In the end, however, the school cases sharpen one’s sense of the Supreme Court as a pragmatic institution. For only five years during the past quarter century (1968—73), did the Court demand substantial integration. More often it pleaded, mediated, mollified, or even withdrew. In almost all the landmark school cases, white racial sensibilities weighed heavily. In Brown and Swann they influenced the tone of the Court’s opinion; in Brown II, Milliken, and Bakke the actual result. The decisions involved the extent to which rule by law can alter popular racial beliefs. They ranged from Plessy (law cannot change popular attitudes), to Brown I (it can and will), to Brown II (but it must bear them in mind), to Green and Swann (but not forever), to Milliken (but, after all, law cannot function in the teeth of intense popular dissent).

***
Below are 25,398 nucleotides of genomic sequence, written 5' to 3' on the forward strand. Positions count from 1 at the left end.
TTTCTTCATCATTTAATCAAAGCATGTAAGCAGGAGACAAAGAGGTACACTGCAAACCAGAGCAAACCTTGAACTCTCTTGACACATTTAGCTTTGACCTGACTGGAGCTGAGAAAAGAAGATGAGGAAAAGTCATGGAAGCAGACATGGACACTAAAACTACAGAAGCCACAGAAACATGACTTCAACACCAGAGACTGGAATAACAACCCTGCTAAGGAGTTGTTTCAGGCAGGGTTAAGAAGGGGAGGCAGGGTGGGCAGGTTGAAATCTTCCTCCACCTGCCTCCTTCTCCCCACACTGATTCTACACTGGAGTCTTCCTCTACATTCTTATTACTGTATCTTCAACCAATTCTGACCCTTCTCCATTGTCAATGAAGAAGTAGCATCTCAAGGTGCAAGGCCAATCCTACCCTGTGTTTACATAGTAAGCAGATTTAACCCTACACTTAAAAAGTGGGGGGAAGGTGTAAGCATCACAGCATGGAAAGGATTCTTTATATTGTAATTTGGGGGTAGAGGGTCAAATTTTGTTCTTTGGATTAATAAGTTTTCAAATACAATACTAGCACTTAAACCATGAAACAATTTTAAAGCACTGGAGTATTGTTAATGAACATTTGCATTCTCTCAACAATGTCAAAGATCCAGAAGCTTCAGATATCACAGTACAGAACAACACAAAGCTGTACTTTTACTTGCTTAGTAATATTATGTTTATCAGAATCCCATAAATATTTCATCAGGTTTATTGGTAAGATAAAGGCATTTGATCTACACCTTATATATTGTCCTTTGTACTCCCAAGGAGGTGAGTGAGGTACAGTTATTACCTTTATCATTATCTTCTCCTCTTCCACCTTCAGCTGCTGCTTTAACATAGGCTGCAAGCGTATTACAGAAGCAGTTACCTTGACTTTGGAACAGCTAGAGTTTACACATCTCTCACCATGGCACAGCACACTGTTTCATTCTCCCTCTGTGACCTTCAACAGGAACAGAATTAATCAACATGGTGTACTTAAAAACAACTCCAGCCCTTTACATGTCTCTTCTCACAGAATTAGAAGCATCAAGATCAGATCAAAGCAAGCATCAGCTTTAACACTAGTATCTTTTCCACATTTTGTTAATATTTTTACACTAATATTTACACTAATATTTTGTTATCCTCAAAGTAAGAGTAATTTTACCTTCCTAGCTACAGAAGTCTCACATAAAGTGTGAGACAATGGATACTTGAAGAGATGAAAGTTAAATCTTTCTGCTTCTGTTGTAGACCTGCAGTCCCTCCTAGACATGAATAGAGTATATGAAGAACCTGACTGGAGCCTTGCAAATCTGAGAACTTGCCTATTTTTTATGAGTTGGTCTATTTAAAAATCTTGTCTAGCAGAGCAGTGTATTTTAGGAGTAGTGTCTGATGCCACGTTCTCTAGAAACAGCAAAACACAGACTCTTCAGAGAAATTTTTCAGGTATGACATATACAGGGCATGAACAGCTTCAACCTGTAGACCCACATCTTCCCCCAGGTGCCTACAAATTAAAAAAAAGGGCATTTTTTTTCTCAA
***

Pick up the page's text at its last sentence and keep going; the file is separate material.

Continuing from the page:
It is a worthy analysis. My own opinion is that Mr. Wilkinson credits the Supreme Court too much, in several ways. The statement above is followed by a sentence saying that the Court’s central dilemma is that it is an institution guarding minority rights in a nation of majority rule. Even if one merely nods at the assertion that ours is majoritarian government, this simply is not true, not unless private and corporate wealth and presidential powers are seen as instances of minority rights, for they have been the Court’s most consistent beneficiaries. To lawyers (of whom Mr. Wilkinson, a former clerk to Mr. Justice Powell, is one, though now his work is that of an editor of one of the country’s good newspapers, the Norfolk Virginian-Pilot), the Supreme Court may’ be the republic’s “ultimate symbol,” but most of us have other idols, if we have them at all. Like all governmental bodies, the Court has its good and bad vintages, and the most that can be said for it, in contrast with presidents and Congresses, is that its good years approximate in number its bad and mediocre ones. A desperate people, the blacks of America and particularly our South, turned increasingly to the Court because of the near total irresponsibility of executives and legislators. The unique quality of a court—any common law court—that which sets it off from the other departments of our government, is that it has to come to some kind of a decision and explain it. Through that reluctantly opened door, the civil rights movement began its march.